Michael Mansbridge John Nash: A Complete Catalogue, 1752-1835.
Introduction by John Summerson.
Rizzoli, 336 pages, $75
As recently as the 1930s, a curator of the Soane Museum in London described him as“an ignorant rogue in whom no artistic excellence was to be found.” But today John Nash is widely recognized as one of the most important English architects of his generation, a dazzling generation which boasted such giants as John Soane himself and Robert Smirke, architect of the British Museum.
Nash was born in 1752 to a Welsh millwright living in Lambeth. His early career was dogged by a bankruptcy and failed marriage, but he quickly recouped, becoming by his late thirties a fashionable and prosperous purveyor of country houses in Ireland as well as England. Nash’s architectural vocabulary derived chiefly from the neoclassicism of William Chambers (1723-1796) and Robert Adam (1728-1792). But his eclectic adaptation of these influences—as well as the influence of Uvedale Price (1747-1829), a founder of the Picturesque movement —resulted in an architecture of dignified whimsy. Thatched cottages and Gothic extravaganzas, neoclassical villas and Indian pleasure palaces: all came tumbling from his drawing board in abundant profusion. In 1796, Nash entered into a brief but highly productive collaboration with the legendary landscape designer Humphry Repton. Soon thereafter he became acquainted with the Prince Regent, the future George IV, who became his protector and chief patron. Because of his close association with the crown—Nash became a trusted advisor on political affairs as well as the King’s personal architect—Nash naturally became a prominent social figure. Mrs. Arbuthnot, the Duke of Wellington’s imperious confidante, described him as“a very clever, odd, amusing man, with a face like a monkey.”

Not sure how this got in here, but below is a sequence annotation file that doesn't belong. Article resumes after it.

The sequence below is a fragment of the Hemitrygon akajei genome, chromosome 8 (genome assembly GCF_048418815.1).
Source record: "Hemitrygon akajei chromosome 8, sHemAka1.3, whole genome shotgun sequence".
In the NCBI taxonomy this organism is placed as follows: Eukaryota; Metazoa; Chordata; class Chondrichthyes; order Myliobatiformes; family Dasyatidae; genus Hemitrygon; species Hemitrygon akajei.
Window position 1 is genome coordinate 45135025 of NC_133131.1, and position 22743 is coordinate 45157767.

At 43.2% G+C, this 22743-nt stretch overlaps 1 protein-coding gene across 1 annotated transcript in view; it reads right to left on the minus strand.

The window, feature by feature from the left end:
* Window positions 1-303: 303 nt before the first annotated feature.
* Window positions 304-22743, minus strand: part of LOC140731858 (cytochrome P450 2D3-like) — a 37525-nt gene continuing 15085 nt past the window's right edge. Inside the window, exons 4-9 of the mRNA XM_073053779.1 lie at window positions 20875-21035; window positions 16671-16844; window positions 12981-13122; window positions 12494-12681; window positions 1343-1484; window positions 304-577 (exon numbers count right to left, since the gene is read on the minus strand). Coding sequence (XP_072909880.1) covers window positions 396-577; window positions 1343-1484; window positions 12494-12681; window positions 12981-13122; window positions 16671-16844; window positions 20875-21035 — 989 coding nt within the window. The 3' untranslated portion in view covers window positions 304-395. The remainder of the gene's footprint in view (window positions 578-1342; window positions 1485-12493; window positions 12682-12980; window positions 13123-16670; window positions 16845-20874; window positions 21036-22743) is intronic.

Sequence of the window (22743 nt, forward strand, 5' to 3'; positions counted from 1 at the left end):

While Nash’s work for the Prince Regent —which included the transformation of a renovated farmhouse in Sussex into the famous Oriental fantasy we know as Brighton Pavilion—brought him great influence, it also won him many enemies. George IV was an extraordinarily unpopular monarch —“The King,” Mrs. Arbuthnot observed,“is such a blockhead nobody minds what he says”—and Nash to some extent shared in his unpopularity. In 1825, Nash was put in charge of remaking Buckingham House into Buckingham Palace, a huge project that was incomplete when the King died in 1830. With the King gone, the architect’s enemies were finally free, as the Duke of Wellington put it,“to make a hash of Nash.” Financial irregularities were discovered in his handling of the Buckingham Palace project—Nash had often been suspected of sharp dealings—and he was summarily dismissed from his position on the Board of Works and replaced as the architect in charge of rebuilding the palace. He died a few years later, in 1835, having withdrawn into a wounded if financially comfortable semi-retirement.
Together with John Summerson’s definitive 1980 biography ofNash, this sumptuous inventory provides a comprehensive introduction to the achievement of the archetypical Regency architect. Michael Mansbridge, who died shortly after completing this volume, gathered over 720 illustrations of work by Nash and his circle: photographs where possible, prints or drawings where photos were unavailable. The book also includes dozens of architectural plans, and Mansbridge’s informative annotations, along with the biographical sketch by Summerson, remind us that Nash, unlike the meticulous Soane, preferred to work on a large canvas and aimed for overall effect rather than perfection of detail. Indeed, Nash was as much a town planner and urban designer as a creator of individual buildings, and his work laying out Regent’s Park, Regent Street (“It will quite eclipse Napoleon,” the Prince Regent gloated), Trafalgar Square, and other areas did a great deal to bring the physical texture of modern London into existence.
This article originally appeared in The New Criterion, Volume 10 Number 6, on page 68
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